How to know your child is being bullied

How to know your child is being bullied

Bullying: What is it? 

Bullying is when someone purposefully and consistently frightens, threatens, or harms another person, their possessions, reputation, or personal relationships. 

Bullying may take the following forms: 

Pushing, tripping, or assaulting someone, or stealing from them or ruining their property are all examples of cruel behaviour. It also includes intentionally neglecting someone or leaving them out of sports or events, as well as encouraging others to do the same. 

Bullying can take place in person. It can also occur online, for instance, if kids send hurtful texts or make derogatory comments about other people on social media. This is online harassment. 

Bullying hurts everyone. When it persists, it may hurt someone permanently. 

If friends or peers disagree or even argue, or if someone says something mean once, it can be unpleasant and even nasty. But it isn’t bullying. Bullying is mean and hurtful behaviour that happens over and over again.

Spotting signs of bullying

Your child might tell you that they’re being bullied. For example, your child might say that other children are teasing them, making fun of them, putting them down, laughing at them, calling them names, ignoring them, physically harming or threatening them.

If your child doesn’t say anything but you’re worried, here are some signs to look out for.

A reluctance to go to school in the morning

Because school is a hot spot for bullying, a child’s reluctance to wake up and head out in the morning could signal that something is amiss. With younger children, watch for recurring excuses to stay home, such as aches and pains, or frequent calls from the school nurse requesting an early pickup. With adolescents and teens, check in with teachers periodically to monitor attendance, as this age group is more likely to skip school altogether.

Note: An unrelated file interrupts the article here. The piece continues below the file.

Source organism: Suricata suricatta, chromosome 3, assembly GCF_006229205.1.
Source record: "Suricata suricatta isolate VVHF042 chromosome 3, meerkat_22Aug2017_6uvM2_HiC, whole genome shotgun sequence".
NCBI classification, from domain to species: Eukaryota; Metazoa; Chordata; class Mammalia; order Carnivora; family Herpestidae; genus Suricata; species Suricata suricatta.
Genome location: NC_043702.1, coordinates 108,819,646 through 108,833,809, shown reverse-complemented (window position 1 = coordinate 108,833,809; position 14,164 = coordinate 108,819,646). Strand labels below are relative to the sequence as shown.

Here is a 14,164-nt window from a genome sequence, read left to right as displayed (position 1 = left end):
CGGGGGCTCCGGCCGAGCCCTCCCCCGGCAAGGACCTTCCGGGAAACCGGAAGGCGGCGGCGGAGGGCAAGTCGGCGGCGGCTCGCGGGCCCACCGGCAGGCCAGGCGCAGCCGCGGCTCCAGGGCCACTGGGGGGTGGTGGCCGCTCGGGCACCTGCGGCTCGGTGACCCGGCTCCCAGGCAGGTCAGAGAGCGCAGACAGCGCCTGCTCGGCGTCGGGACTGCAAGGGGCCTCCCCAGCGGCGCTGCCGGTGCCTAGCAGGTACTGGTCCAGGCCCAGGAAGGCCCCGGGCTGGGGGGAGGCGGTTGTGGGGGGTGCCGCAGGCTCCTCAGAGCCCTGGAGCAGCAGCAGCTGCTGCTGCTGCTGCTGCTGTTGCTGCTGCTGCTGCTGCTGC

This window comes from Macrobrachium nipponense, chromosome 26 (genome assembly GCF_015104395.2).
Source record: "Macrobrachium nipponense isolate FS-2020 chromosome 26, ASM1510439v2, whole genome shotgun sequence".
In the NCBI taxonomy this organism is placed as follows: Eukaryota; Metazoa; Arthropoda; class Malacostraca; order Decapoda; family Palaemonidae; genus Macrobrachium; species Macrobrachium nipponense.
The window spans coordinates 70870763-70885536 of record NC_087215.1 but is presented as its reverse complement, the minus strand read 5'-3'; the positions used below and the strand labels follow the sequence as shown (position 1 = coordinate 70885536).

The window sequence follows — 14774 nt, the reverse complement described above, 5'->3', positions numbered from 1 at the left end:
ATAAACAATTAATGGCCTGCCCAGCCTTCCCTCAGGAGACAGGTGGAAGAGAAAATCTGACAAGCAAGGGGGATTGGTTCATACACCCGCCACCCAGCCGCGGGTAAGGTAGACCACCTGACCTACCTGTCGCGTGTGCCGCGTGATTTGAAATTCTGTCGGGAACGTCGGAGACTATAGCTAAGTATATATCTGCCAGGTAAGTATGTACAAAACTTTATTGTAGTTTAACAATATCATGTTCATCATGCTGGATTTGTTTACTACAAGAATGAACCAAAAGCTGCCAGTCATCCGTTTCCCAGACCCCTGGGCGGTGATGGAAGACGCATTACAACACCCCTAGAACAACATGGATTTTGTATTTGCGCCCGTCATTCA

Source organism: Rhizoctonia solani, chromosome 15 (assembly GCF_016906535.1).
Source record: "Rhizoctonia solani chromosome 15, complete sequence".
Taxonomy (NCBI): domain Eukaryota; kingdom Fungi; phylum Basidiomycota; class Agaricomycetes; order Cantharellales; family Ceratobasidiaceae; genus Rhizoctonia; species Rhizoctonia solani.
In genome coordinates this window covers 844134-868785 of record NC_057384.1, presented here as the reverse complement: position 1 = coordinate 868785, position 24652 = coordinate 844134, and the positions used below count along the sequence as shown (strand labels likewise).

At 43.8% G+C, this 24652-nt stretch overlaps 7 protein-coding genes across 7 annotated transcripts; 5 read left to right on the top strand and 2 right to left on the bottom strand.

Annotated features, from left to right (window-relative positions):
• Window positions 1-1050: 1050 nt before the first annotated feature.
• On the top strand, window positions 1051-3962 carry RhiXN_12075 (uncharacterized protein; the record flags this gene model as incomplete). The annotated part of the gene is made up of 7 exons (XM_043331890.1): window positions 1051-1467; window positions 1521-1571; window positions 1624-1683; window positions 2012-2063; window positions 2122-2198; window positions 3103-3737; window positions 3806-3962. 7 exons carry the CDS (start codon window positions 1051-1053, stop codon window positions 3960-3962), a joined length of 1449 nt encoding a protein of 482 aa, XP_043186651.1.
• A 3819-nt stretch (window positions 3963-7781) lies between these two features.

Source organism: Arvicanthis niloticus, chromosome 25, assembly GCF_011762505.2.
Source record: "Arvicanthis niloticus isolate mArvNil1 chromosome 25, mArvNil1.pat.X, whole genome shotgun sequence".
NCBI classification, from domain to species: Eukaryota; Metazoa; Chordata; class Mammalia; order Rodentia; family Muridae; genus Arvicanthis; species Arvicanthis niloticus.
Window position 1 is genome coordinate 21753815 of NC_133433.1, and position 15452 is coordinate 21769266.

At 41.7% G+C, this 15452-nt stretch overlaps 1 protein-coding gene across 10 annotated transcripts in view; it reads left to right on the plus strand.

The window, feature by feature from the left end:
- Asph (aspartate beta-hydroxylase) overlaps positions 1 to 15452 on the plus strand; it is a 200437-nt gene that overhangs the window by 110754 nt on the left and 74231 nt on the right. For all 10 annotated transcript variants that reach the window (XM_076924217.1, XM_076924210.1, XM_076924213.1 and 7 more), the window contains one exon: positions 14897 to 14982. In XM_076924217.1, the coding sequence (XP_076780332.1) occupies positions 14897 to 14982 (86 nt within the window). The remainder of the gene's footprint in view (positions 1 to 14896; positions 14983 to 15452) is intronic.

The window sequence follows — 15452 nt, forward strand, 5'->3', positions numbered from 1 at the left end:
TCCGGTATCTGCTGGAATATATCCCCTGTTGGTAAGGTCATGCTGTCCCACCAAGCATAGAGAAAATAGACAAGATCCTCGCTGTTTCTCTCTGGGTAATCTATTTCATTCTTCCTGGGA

Warning Signs:

  • Your child comes home with torn, damaged, or missing pieces of clothing, books, or other belongings
  • Has unexplained cuts, bruises, and scratches
  • Has few, if any friends, with whom he or she spends time
  • Seems afraid of going to school, walking to and from school, riding the school bus, or taking part in organised activities with peers
  • Finds or makes up excuses as to why they can’t go to school
  • Takes a long out of the way route when walking to or from school
  • Has lost interest in school work or suddenly begins to do poorly in school
  • Appears sad, moody, teary, or depressed when he or she comes home
  • Complains frequently of headaches, stomachaches or other physical ailments
  • Has trouble sleeping or has frequent bad dreams
  • Experiences a loss of appetite
  • Appears anxious and suffers from low self-esteem

What to do if you suspect your child is a victim of bullying

The above signs are signs of bullying but are also signs of other abuse as well. If your child displays any of these signs talk with them and talk with the school staff to learn more about what’s going on.

When talking with your child, don’t just ask if they’re being bullied.

A better way to approach it is to say:

  • “I’ve heard a lot about bullying in the news. Is that going on at your school?”
  • “I’m worried about you. Are there any kids at school who may be picking on you or bullying you?”
  • “Are there any kids at school who tease you in a mean way?”
  •  “Are there any kids at school who leave you out or exclude you on purpose?”

Some subtle questions:

  • “Do you have any special friends at school this year? Who are they? Who do you hang out with?”
  • “Who do you sit with at lunch and on the bus?”
  • “Are there any kids at school who you really don’t like? Why don’t you like them? Do they ever pick on you or leave you out of things?”

Do not overreact if your children or teenagers are being bullied. Tell them you love them, this is not your fault, and you’ll take care of them. Tell them that they are welcome to chat to you about anything. 

Speak with your child’s or teen’s school. To speak with their teacher, make a phone call or schedule a meeting. The interactions between your child and other students at their school are probably best understood by teachers.


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